Sunday, March 21, 2010

Tenth Muse is deeply disappointing, or: I don't finish

I often leave meals languishing in my iPhoto for months before blogging them. This one's really fresh; just hours old and driven by my deep and desperate disappointment. 

The Tenth Muse boasts wide range of omni, vegetarian, vegan and gluten free options.  I love ordering a vegan meal directly off the menu without going through all the 'no dairy' specifics. This morning I ordered the big vegan fry-up with beans and avocados. 

Coffee (watery) came and went. I read the paper cover to cover. We were the only customers. The music alternated between ear-bleeding and silent. 

Breakfast came. It was big. 

It was the worst cooked breakfast I can recall.

The Turkish bread was doused in what must have been at least two tablespoons of Nuttelex. The tomatoes were barely cooked. The scrambled tofu was soggy and bland. Every single thing on my plate was drowning in oil.

The avocado was black and brown all the way through.  The picture above doesn't do it credit. I cannot believe anyone had the cheek to plate it, let alone charge money for it. 

If I want baked beans from a tin I'll go home and open one of the little tins I keep which cost $5 for 8 at Coles. If I want a McDonald's hash brown I'll go there (I won't. But if I want a hash brown like the one here I'll go to the supermarket and buy a plastic bag full of frozen ones). 

Not a single thing tasted of anything but oil. If I had ordered this at Fat Eddy's Route 66 Side-of-the-Highway Cafe on Wheels at 3 in the morning, I would have been pleased. In a cafe situated in the heart of Melbourne's coffee'n'cafe streets, which has obviously taken great care to create a menu to suit all dietary preferences, this was incredibly disappointing.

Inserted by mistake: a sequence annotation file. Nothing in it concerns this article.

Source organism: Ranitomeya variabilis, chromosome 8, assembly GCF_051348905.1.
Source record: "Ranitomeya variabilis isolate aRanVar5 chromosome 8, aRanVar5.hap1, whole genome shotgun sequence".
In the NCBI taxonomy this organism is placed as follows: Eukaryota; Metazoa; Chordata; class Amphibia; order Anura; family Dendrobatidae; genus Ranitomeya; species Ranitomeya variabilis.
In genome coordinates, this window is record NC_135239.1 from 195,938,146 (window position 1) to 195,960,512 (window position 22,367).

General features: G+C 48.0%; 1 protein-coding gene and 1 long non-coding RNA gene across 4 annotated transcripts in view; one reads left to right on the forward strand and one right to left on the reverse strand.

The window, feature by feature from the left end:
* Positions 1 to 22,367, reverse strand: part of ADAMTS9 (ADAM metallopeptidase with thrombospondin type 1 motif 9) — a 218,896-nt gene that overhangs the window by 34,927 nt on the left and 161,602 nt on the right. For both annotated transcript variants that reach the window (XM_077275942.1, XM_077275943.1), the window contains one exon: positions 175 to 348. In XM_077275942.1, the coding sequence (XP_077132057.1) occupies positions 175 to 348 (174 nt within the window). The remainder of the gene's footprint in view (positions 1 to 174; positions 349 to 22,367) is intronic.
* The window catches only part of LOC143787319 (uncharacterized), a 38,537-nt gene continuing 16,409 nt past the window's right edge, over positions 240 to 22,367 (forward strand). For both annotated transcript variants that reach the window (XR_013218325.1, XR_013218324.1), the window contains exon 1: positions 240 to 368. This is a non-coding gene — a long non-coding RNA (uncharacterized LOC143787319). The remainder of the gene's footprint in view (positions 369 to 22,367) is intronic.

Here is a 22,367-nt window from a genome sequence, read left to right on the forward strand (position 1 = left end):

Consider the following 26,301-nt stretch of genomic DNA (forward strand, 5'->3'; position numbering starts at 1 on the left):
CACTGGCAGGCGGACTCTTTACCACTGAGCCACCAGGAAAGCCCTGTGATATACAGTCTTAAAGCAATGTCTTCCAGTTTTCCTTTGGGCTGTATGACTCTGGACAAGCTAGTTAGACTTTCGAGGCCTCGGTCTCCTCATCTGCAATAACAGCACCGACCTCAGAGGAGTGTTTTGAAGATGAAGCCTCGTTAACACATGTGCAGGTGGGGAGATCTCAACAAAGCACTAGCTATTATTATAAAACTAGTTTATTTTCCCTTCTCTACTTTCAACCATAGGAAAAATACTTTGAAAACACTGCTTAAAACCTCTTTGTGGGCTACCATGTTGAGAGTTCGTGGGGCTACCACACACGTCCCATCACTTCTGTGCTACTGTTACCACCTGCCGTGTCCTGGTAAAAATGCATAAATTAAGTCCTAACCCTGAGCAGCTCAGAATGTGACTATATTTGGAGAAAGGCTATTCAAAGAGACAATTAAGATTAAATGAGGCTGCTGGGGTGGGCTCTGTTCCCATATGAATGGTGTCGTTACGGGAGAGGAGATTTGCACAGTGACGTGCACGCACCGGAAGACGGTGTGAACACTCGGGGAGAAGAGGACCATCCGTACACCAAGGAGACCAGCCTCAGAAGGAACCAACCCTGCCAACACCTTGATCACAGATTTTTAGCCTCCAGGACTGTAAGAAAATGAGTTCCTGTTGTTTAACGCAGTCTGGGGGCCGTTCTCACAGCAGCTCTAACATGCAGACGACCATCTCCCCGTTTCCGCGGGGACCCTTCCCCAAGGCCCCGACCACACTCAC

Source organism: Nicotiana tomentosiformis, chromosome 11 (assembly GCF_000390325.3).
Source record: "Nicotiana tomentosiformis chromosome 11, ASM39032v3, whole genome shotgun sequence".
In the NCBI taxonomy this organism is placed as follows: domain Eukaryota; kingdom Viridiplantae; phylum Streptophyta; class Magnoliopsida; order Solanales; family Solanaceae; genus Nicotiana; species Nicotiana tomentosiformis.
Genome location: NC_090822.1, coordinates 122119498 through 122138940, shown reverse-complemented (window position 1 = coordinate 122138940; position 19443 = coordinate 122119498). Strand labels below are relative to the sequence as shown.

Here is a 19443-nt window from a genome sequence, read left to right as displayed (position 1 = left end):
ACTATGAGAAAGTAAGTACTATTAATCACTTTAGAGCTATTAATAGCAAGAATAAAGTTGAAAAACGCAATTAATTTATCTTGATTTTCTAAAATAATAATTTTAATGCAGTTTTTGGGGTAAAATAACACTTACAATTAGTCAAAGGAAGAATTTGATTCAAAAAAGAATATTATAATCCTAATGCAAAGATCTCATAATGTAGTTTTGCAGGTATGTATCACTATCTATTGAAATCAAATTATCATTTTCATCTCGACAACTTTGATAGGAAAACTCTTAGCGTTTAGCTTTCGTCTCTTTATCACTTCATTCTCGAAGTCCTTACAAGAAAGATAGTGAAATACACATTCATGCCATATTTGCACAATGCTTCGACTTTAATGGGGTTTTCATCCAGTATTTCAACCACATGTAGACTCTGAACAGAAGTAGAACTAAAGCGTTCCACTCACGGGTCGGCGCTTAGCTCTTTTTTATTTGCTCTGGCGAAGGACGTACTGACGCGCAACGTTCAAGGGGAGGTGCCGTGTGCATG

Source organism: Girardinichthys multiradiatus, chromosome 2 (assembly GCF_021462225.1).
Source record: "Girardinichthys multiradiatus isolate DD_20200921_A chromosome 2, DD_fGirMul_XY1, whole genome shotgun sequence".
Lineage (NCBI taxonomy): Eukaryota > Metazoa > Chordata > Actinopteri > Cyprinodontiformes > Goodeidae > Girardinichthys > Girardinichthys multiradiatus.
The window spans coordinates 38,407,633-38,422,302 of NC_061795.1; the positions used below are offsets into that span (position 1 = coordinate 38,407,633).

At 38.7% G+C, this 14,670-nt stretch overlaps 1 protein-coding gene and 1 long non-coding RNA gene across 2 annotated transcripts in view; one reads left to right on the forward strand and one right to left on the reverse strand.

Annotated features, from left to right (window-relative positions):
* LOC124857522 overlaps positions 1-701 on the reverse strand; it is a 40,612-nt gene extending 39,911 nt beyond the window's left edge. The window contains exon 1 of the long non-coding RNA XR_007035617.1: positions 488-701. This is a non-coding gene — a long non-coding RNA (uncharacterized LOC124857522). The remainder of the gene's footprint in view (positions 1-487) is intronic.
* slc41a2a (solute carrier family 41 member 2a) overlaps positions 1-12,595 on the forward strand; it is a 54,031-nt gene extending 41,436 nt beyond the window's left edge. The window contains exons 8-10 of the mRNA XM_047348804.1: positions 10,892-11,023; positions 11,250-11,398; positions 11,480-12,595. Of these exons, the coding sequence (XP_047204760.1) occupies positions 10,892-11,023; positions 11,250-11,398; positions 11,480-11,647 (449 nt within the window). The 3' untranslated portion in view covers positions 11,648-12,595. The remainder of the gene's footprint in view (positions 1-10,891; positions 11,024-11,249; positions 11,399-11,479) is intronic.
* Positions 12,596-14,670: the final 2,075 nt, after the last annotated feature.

This disappointing: this is what I ate. 

I have rarely not finished a meal, and I've never chosen not to continue one after a couple of bites.  Especially when I'm paying for it. I just couldn't bear to eat this one at all. 

And when our harried waiter collected my virtually-intact plate, there was no checking if the meal was ok. Clearly it wasn't. 

We didn't get charged for our coffees because of the wait. It was the small positive (along with all the same-sex marriage rally pictures on the wall. I liked them).

I left deeply disappointed and feeling ripped off. There was nothing special, nothing even passable, about this breakfast. Much as I want to support any cafe that offers vegan options, I won't be back. I went home and ate toast.

Friday, March 19, 2010

An abuser is an abuser, or: the US starts seeing animal abuse for what it is (and isn't)

I'm pleased that more and more US States are passing legislation that bar convicted animal abusers from owning or coming into contact with pets. I think it's great that further attention is being paid by authorities to animal hoarders, even though I think that the level of abuse usually perpetrated by hoarders - chronic neglect, lack of health care, inadequate care and shelter, leaving dead animals' bodies where they fall - would seem to stem from a place of more benign intentions than animal torture does. Nonetheless, animal hoarders do need to be identified and helped (or prosecuted) and the animals they hoard need to be removed. An abuser is an abuser.